Stephanie Fielding

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Stephanie Fielding
Other names Morning Fire; Stephanie "Morning Fire" Mugford Fielding
Ethnicity Mohegan Tribal Council of Elders
Alma mater B.A., linguistics and anthropology, University of Connecticut, Master of Science in linguistics, MIT
Occupation Linguist, teacher, writer, editor, graphic artist and radio announcer
Known for Work in resurrecting the Mohegan language
Board member of
Norwich Community Development Corp.,[1][2] Endangered Language Fund [3]
Religion Bahá'í Faith [4]
Relatives Great-great-great-aunt, Fidelia Fielding

Stephanie "Morning Fire" Fielding is known for her work in linguistics, especially for her work in resurrecting the Mohegan language.[5]

Biography and career[edit]

A member of the Tribal Council of Elders, she lives on the Mohegan reservation in southeastern Connecticut, in Uncasville.[3] Fielding holds a Bachelor of Arts in linguistics and anthropology from the University of Connecticut, as well as a Master of Science in linguistics from MIT.[6] She often translates English into Mohegan for speakers at Mohegan traditional ceremonies.[7] She was the first student to graduate from a two-year Masters program at MIT "for members of indigenous communities whose languages are dead or dying."[8] Her Master's thesis, The Phonology of Mohegan-Pequot,[9] includes diary excerpts written in Mohegan from her relative Fidelia Fielding, the last fluent speaker of the Mohegan language.[10] "Most of Fielding's work at M.I.T. has focused on creating a kind of linguistic algorithm that will permit her to take many of the accepted proto-Algonquian words and generate an authentic Mohegan vocabulary."[11] In 2006, Stephanie Fielding published A Modern Mohegan Dictionary.[12] She also created the online Mohegan Language Project,[13] a central part of her efforts to keep her ancestral language alive. Of this project, Fielding states that “the goal is fluency,” and offers links to a Mohegan-English dictionary, phrase book, pronunciation guide, exercises, and an audio option.[14]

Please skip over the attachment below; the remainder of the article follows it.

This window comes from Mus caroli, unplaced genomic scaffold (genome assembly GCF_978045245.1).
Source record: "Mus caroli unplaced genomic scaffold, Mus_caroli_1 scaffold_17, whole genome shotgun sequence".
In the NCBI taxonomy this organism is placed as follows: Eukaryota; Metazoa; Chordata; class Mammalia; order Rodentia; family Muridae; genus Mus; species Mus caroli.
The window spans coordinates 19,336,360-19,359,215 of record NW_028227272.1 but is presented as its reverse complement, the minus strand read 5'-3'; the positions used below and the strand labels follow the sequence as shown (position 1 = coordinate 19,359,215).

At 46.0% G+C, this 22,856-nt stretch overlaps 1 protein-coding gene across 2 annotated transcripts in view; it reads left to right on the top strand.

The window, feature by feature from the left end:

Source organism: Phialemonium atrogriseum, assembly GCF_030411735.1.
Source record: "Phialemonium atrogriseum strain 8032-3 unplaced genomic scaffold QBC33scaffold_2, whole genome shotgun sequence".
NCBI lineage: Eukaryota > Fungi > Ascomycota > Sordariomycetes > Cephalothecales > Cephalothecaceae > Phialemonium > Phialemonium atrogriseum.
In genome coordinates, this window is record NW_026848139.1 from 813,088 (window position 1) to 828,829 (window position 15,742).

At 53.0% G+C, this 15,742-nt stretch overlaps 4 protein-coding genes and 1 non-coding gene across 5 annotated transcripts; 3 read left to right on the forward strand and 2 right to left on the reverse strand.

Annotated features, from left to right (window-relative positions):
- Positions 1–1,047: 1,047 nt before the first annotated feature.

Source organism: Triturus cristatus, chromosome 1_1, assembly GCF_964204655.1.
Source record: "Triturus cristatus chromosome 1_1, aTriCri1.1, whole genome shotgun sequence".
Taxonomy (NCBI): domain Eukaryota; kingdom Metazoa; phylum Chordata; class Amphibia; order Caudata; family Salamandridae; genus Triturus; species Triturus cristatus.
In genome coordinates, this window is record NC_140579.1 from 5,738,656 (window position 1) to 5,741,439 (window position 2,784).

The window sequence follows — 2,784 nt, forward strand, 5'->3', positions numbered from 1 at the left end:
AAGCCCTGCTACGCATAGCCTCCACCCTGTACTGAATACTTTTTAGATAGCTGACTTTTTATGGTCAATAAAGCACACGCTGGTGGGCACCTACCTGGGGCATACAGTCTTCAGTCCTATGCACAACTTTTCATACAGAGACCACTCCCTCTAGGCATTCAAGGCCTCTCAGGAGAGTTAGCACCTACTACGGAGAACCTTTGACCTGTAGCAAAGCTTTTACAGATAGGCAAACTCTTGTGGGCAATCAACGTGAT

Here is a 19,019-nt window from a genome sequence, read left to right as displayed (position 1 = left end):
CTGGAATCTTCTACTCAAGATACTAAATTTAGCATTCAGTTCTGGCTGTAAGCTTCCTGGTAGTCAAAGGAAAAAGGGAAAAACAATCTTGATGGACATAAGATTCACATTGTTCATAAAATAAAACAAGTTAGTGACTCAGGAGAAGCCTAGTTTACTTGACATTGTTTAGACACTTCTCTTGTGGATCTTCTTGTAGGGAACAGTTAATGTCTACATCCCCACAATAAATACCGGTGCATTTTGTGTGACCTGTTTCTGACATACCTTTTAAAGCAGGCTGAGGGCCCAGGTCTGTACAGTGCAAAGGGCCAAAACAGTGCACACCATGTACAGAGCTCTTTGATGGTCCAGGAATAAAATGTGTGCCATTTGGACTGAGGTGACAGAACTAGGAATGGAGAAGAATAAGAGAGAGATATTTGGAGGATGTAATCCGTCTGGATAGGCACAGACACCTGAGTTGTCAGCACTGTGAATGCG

She has worked "as a teacher, writer, editor, graphic artist and radio announcer. She has also served on the board of directors of educational institutions, media outlets, non-profit organizations, and religious organizations."[6]

Quote[edit]

“In order for a language to survive and resurrect,” she said, “it needs people talking it, and for people to talk it, there has to be a society that works on it.”[15]

References[edit]

  1. ^ "Norwich Magazine becomes reality". The Bulletin (Norwich, CT). 2012-09-26. Retrieved 2013-08-04. 
  2. ^ "About Us". Norwich Community Development Corporation, Norwich, Connecticut. Retrieved 2013-08-04. 
  3. ^ a b "Endangered Language Fund Board of Directors". Endangered Language Fund. Retrieved 2013-08-04. 
  4. ^ Dayton, Andy (2009-10-10). "Mohegan and "Auxiliary Language"" (On Being with Christa Tippett, public radio project). On Being Blog. Retrieved 2013-08-04. 
  5. ^ Zobel, Melissa. "Mohegan Language, dormant for 100 years, is now restored.". Ni Ya Yo. Retrieved 4 April 2013. 
  6. ^ a b "Government - The Mohegan Tribal Council of Elders". The Mohegan Tribe. 2009. Retrieved 2013-08-04. 
  7. ^ Official Webpage of Mohegan Tribe. "Pressroom". The Mohegan Tribe. Retrieved 4 April 2013. 
  8. ^ Dunn, Katherine (2005-07-01). "Saving Voices: Indigenous Language Initiative helps revive ailing language". MIT Technology Review. Retrieved 2013-08-04. 
  9. ^ Fielding, Stephanie (2005). The Phonology of Mohegan-Pequot. Cambridge, Mass.: MIT. 
  10. ^ Villacorta, Patti. "Mohegans Revive Heritage Through Language". Canku Ota. Retrieved 4 April 2013. 
  11. ^ Hitt, Jack (2005-08-21). "The Newest Indians". New York Times. Retrieved 2013-08-04. 
  12. ^ Fielding, Stephanie (2006). A Modern Mohegan Dictionary. Uncasville, CT: Mohegan Tribe. 
  13. ^ Fielding, Stephanie. "Mohegan Language Project". Mohegan Tribe. Retrieved 7 April 2013. 
  14. ^ Fielding, Stephanie (October 2007). "The Mohegan Language Project: Mounting the Web". Retrieved 2012-10-21. 
  15. ^ Cohen, Patricia (2010-04-05). "Indian Tribes Go in Search of Their Lost Languages - NYTimes.com". New York Times. Retrieved 2013-08-04. 

External links[edit]